Some things that I appreciate about optical flow after doing this project are that 1) it allows more anonymity than a video chat,  and 2) it focuses on expression through movement (change), so nothing will show if you stay still. At times I was worried that the user wouldn't be able to distinguish optical flow from just a pixelated video, but I think that by staring for a bit it becomes apparent that your movements are being tracked. 

(animated gif) 

Something to note with this project is the lag. It can track the optical flow of the user at a fine rate, but transferring all of the flow data takes a while and makes the other squares become choppy. They play about one second behind in time (in the example above you can see that the orange user moves much more fluidly than the others). Since the project was meant to be synchronous, ideally this wouldn't happen, but I think it has an interesting and slightly spooky effect. 

Honestly, I struggled  with ideas for this project and I wish the final product involved more communication between users. My initial idea was to overlay the feeds on top of each other so people could collaboratively "draw" with their motions, but that was too messy and difficult to discern what was going on, which is why it is a grid now. I also tried having instructions appear on the screen for every user to follow (such as telling them to freeze, or wave at each other), but I removed that since it felt disruptive. Although I like the appearance of the uniform squares, it is a bit of a letdown that they are just 9 independent boxes.

Thank you to Char for the templates, and Golan for the project title!



Visual Echos : Let your interactions leave a visual footprint. WASD to move.

Notes on bugs: A player isn't removed if they disconnect. If you refresh, you will start with a fresh screen, but on everyone else's screen, you will appear as a new player and your old particle will just be a moveable object.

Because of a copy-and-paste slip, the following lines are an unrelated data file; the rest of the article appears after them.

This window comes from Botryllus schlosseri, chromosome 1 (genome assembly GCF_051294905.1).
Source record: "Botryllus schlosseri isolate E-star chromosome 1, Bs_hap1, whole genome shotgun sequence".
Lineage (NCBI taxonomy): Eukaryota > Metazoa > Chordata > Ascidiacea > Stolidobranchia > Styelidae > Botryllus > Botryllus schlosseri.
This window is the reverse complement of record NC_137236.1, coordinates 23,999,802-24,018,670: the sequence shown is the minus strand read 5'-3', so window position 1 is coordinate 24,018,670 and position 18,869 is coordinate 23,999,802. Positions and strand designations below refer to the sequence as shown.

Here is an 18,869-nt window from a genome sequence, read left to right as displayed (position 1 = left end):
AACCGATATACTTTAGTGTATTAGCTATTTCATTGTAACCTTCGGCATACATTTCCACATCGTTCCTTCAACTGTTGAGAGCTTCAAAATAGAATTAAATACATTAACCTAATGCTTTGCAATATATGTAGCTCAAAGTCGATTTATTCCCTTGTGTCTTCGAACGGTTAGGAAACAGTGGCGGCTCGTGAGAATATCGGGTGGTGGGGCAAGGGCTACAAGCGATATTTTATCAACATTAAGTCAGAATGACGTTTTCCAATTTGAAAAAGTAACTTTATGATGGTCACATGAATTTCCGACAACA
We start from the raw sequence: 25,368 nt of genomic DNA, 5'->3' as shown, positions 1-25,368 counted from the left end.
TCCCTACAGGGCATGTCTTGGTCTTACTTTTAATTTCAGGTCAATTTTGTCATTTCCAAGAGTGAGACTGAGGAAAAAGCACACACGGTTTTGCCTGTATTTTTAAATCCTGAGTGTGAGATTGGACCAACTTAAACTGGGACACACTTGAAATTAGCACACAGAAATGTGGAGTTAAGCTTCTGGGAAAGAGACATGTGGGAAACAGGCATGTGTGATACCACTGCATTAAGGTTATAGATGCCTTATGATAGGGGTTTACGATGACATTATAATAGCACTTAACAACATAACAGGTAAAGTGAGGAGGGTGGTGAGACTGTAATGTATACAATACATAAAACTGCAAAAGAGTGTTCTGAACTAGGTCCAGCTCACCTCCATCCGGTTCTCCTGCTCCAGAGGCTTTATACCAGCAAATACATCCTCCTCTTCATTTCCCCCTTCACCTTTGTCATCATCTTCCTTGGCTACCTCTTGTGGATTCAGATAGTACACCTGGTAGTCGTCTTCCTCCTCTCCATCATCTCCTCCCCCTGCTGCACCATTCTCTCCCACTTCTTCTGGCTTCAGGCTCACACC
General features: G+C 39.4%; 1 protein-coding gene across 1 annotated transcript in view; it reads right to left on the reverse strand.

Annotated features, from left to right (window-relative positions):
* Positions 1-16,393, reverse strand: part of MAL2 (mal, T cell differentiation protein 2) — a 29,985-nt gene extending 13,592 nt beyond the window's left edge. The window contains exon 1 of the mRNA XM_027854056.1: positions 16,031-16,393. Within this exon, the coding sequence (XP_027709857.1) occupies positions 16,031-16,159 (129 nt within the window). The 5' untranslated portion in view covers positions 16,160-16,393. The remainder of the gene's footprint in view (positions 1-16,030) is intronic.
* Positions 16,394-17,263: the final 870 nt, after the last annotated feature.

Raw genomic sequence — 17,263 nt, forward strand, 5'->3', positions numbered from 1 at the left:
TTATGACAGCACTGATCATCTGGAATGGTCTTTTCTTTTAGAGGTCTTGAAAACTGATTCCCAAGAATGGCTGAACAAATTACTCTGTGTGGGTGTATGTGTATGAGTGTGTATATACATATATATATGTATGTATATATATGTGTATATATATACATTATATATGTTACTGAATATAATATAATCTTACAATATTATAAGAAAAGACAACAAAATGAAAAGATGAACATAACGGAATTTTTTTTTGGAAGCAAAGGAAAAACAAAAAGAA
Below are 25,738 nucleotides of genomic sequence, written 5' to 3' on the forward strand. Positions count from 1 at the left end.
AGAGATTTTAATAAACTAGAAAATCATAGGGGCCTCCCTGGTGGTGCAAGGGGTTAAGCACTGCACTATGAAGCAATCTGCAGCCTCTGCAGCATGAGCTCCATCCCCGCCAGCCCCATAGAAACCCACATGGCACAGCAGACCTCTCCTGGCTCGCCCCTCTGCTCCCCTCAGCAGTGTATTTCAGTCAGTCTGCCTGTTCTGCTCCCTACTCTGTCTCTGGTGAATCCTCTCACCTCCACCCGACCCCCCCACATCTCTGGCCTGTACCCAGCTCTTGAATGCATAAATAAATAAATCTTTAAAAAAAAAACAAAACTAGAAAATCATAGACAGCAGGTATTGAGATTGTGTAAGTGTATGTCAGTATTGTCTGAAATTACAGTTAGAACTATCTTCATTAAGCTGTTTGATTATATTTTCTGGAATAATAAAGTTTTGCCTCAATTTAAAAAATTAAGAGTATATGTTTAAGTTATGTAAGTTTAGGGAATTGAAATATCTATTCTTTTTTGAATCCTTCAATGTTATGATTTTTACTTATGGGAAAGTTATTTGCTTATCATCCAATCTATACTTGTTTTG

Looks cooler with more people, but also potentially gets buggier.


I wanted to explore equal collaboration/competition, creating an environment where either can manifest. In the process of working with a physics engine, I became interested in incorporating the ceding of control to external forces. In this case, you and the other players may be collaborating, but there is still chaos that hinders that, yet creates satisfying after images. The white line between players makes the canvas itself dynamic, as it erases past drawings.

This is getting into "it's a feature not a bug" territory, but I actually like the freedom you have with the thin lines, because now you have to negotiate the speed of your movements as well, in order to create or avoid creating smooth shapes.

I didn't get to try everything I wanted to do, but I think I touch upon some ideas worth exploring further. I think it lacks a lot polish, in terms of the color choice and overall feel, as I definitely could have fiddled around with the design elements more.

My original idea was to create a many headed worm(inspired in part by the cartoon CatDog), but I think I end up exploring the visuals that result from interactions, rather than the gamified mechanics.

These are some progress screen shots of what it might have looked like with a chalkboard kind of aesthetic.

2 player interaction
one player

Some things to explore still:

  • using real colors
  • changing the aspect ratio
  • adding constraints
  • smoothing out
  • incorporating instructions
  • distinguishing features for the players
  • different shapes

Below are some sketches of the original idea. I discovered that you could record the path of the interaction and I thought it might be more interesting to deal with geometric relations instead.

Concept sketches
I successfully modeled a worm-like creature but I was unable to make one player the head and the other player the tail.

Code can be found on Glitch: https://glitch.com/edit/#!/visual-echoes

Future Work:

  • Fix bugs: make sure players disconnect properly
  • Fiddle with colors and transparency more
  • Fork project to explore having the midpoint between the two players be the drawing brush


click here to play